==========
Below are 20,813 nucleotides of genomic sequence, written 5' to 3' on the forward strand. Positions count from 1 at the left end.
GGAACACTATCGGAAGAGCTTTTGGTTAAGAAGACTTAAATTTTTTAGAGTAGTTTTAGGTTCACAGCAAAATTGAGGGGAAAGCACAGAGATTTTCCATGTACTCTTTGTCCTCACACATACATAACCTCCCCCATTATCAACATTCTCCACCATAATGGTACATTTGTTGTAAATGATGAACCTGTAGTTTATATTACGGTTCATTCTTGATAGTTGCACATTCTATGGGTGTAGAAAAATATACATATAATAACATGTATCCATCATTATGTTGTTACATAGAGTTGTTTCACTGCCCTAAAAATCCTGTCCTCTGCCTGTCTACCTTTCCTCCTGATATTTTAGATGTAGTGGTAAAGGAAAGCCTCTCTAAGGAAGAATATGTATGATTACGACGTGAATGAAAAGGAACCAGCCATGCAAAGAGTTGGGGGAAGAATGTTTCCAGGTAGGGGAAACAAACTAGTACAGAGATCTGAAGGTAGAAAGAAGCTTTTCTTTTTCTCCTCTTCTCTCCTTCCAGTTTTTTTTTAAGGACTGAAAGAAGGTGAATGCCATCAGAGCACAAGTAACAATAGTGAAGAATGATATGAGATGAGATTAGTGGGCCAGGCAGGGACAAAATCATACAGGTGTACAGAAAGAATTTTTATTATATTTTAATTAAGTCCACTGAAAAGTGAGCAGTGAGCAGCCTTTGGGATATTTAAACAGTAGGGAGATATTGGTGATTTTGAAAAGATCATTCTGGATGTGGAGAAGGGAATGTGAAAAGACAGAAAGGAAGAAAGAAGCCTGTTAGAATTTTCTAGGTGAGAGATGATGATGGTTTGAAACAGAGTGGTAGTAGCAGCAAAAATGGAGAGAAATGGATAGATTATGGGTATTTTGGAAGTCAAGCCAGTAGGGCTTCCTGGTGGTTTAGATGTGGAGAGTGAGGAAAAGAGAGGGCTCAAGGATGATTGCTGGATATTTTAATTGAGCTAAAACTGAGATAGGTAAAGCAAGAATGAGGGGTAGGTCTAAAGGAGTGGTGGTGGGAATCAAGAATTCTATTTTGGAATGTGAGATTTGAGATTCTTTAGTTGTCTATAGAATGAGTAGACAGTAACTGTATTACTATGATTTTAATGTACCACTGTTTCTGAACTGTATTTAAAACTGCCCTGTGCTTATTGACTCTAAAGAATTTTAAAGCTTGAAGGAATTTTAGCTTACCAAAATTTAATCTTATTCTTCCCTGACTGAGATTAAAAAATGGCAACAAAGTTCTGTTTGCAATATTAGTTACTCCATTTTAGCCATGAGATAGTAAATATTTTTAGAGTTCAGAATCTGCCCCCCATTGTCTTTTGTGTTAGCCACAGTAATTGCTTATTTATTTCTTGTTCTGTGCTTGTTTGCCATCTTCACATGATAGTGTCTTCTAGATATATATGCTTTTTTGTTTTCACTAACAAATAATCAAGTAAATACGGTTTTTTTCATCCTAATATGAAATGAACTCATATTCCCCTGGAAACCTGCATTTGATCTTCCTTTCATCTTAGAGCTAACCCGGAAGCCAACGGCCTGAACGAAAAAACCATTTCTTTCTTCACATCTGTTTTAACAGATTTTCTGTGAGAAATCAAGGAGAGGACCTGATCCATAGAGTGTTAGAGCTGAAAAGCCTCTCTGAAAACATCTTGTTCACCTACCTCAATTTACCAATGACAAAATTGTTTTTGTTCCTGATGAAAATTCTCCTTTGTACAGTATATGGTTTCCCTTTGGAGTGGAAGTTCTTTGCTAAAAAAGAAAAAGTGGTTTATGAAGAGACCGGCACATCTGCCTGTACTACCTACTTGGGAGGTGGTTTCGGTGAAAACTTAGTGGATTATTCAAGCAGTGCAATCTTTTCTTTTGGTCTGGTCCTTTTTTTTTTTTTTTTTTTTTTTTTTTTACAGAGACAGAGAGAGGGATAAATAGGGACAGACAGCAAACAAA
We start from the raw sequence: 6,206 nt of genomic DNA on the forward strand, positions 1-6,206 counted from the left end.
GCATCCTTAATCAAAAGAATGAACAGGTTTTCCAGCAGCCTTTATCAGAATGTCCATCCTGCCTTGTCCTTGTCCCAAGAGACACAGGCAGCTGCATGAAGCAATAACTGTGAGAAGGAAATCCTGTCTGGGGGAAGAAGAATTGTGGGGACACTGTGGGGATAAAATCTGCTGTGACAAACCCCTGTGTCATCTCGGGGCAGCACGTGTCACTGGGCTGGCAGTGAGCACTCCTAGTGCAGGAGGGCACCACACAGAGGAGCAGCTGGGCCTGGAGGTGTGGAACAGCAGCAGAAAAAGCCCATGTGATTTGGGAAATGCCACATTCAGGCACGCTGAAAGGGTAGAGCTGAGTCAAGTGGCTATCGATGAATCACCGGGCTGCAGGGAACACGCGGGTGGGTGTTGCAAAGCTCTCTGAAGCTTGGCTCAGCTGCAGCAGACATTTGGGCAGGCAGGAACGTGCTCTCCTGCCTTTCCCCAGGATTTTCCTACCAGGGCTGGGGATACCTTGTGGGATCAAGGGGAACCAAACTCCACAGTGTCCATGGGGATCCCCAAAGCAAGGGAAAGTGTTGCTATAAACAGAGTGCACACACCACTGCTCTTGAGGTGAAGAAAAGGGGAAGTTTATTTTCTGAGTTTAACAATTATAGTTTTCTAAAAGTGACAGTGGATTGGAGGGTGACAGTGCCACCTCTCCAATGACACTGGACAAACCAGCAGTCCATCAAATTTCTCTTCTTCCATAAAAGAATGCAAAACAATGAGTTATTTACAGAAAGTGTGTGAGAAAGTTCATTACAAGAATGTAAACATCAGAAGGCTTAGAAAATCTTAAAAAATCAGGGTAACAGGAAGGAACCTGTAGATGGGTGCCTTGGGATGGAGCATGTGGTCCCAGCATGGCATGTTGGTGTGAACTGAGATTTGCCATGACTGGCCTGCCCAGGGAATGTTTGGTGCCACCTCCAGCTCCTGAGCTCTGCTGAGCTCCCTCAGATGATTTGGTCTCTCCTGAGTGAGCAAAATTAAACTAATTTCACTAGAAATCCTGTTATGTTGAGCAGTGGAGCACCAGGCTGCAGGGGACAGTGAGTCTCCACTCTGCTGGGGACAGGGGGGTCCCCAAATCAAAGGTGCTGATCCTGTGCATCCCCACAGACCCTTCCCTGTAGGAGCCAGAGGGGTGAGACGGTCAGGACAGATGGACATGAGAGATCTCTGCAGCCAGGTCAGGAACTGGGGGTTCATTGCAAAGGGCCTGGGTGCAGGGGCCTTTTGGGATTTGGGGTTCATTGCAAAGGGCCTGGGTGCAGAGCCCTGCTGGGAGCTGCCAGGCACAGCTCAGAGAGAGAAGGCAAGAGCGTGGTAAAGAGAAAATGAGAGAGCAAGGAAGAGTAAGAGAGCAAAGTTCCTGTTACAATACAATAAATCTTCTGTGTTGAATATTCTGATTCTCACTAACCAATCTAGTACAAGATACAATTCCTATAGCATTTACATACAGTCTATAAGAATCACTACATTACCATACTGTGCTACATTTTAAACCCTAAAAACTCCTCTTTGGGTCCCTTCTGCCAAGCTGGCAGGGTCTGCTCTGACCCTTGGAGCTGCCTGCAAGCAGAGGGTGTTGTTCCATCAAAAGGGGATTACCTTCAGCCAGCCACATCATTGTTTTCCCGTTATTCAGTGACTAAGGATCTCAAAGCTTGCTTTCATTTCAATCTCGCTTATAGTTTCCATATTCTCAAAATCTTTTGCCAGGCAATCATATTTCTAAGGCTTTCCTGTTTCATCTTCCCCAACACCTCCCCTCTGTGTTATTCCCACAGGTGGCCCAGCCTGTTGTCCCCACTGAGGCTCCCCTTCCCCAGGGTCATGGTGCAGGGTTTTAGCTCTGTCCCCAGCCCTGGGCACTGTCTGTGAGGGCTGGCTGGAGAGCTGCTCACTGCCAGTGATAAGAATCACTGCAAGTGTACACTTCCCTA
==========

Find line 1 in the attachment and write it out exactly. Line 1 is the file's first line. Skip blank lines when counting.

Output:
Below are 20,813 nucleotides of genomic sequence, written 5' to 3' on the forward strand. Positions count from 1 at the left end.